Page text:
Photo Credit: Stephen Vaughan.
When the Everyman Theatre were planning the plays to produce for their new Company season, they would have had no idea of the impending snap election that was to be called. The timing of The Sum, the penultimate show in the repertory, could not have more relevant if they had tried.
Penned by Lizzie Nunnery, who both wrote the piece and composed the music with her husband Vidar Norheim, this play with songs is bursting with intense wit, toe-tapping musical numbers and an intrinsic sensitivity to the plight of the modern working class. It is a play, ultimately, about control – Eve (Laura Dos Santos, self-described ‘numbers woman’, spends the duration of the play not being able to make the numbers for her family budget add up in a system that is not designed to help her, or anyone else in her background.
Eve’s work and her home life are fragmented throughout the course of the play. Her boss Alan (Patrick Brennan), is forced to cut hours and eventually close his homeware store, leaving the entire workforce out of a job. Where at home she must deal with her mother Iris’ (Pauline Daniels) dementia, her daughter Lisa’s (Emily Hughes) troubling school problems and her ‘no-mark’ boyfriend Danny’s (Liam Tobin) recent loss of a job.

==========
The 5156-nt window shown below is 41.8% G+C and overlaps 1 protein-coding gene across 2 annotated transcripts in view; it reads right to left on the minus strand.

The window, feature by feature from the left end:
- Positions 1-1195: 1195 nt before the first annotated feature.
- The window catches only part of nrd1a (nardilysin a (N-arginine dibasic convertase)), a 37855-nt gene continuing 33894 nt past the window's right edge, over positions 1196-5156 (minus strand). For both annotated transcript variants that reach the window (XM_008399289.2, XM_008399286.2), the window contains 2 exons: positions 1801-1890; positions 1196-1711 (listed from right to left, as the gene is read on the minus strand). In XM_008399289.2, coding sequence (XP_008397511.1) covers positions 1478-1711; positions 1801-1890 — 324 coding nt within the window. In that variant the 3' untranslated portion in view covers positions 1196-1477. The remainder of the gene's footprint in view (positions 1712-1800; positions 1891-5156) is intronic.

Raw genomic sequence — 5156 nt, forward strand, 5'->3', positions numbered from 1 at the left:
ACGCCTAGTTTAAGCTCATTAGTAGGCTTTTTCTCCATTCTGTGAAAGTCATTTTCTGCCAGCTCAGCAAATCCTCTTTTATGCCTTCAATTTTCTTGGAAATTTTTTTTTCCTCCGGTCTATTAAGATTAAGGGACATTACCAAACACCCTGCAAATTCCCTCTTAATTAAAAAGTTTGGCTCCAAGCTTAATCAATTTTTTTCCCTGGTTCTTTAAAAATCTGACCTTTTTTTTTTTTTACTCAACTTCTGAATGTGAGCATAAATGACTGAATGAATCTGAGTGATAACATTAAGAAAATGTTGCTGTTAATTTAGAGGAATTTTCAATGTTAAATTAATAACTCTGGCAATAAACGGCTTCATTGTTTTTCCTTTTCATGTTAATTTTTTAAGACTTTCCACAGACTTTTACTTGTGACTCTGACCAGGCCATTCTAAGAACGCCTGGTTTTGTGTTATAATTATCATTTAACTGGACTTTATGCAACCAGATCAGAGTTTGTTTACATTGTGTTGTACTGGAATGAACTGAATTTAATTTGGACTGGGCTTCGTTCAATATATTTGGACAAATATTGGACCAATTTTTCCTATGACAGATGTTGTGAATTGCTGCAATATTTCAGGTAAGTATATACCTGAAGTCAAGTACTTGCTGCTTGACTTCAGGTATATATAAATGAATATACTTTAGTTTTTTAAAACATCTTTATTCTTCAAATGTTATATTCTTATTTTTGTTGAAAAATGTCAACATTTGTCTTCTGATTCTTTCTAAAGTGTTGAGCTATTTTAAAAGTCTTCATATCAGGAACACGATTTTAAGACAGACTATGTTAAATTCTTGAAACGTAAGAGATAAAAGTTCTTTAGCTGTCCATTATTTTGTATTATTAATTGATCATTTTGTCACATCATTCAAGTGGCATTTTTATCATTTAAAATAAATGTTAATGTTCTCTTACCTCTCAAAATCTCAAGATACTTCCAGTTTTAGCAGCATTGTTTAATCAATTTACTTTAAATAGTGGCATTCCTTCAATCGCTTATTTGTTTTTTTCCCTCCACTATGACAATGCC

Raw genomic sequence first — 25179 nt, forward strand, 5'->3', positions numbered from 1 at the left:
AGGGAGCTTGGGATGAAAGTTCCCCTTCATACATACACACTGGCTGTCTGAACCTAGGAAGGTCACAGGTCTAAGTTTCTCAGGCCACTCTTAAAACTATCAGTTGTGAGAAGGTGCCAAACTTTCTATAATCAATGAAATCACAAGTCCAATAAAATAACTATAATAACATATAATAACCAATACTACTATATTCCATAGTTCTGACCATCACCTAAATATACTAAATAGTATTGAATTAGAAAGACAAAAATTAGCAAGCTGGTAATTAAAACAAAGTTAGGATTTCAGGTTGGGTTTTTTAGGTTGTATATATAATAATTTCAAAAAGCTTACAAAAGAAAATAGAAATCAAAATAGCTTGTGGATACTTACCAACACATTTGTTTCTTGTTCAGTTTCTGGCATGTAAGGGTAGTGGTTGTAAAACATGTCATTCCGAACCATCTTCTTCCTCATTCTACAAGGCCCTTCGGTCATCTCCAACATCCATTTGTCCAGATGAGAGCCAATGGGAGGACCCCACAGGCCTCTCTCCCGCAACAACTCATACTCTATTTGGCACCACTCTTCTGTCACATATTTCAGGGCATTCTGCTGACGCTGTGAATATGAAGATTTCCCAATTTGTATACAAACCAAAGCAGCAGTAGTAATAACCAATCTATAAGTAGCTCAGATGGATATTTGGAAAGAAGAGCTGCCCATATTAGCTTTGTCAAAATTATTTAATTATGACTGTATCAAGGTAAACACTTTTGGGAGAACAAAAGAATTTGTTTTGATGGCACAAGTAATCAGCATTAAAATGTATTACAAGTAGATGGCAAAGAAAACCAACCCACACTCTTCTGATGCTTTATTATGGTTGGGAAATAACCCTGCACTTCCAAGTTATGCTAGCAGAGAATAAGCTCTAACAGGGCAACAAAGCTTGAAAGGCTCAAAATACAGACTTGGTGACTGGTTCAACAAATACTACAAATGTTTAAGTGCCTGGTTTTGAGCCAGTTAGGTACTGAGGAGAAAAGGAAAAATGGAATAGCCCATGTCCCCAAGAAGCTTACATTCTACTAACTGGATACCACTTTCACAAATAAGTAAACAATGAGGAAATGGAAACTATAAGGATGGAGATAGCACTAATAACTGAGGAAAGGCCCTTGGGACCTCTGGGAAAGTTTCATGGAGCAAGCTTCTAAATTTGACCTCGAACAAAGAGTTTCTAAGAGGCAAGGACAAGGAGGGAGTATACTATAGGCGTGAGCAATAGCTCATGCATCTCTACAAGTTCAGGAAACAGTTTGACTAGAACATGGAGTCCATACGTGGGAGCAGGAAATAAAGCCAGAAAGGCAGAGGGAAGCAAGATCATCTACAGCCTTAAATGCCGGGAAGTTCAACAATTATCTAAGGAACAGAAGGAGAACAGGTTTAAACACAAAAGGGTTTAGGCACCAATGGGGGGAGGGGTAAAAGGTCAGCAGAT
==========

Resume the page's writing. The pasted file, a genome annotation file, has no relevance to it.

Interlaced with original songs penned by Nunnery and Norheim, that span a variety of genres and feature more than a few toe-tappers throughout the performance. A personal favourite would have to be Forgive Me If I Smile (the Day that Maggie Thatcher Died), an explanation of why the North of England took to the streets to celebrate the former Prime Minister’s death when the rest of the country thought it ‘crass’.
On paper, the series of events would sound to the more cynical audience member as a ‘box-ticking exercise’, with the inclusion of themes such as dementia and school bullying, but this play absolutely dispels any feeling of that. The stories, the struggles, and the anger felt in this play all have an acute sense of authenticity to them – with definite pangs of working class frustration that’ll remind you to dig out your copy of Alan Bleasdale’s Boys from the Blackstuff all over again.
Lizzie Nunnery’s crowning glory here, for me, was its destruction of the idea that austerity that can have any use in helping an economy grow – that cuts produce a knock-on effect that ultimately leaves everyone a little more out of pocket rather than helping anything to thrive. The Ragged Trousered Philanthropists concept of ‘the great money trick’ springs to mind, helpfully dissecting a complex idea into something that you could even teach a child.
Fundamentality this is a play about the many people struggling to make do with what society offers them, not just about the protagonist of Eve, we see glimpses of all those who work in the homeware store having their lives splintered in various ways. It is a play that feels distinctively linked to the DNA of the Everyman Theatre and perfectly encapsulates the concept of the Labour Party’s ‘For the Many’ slogan.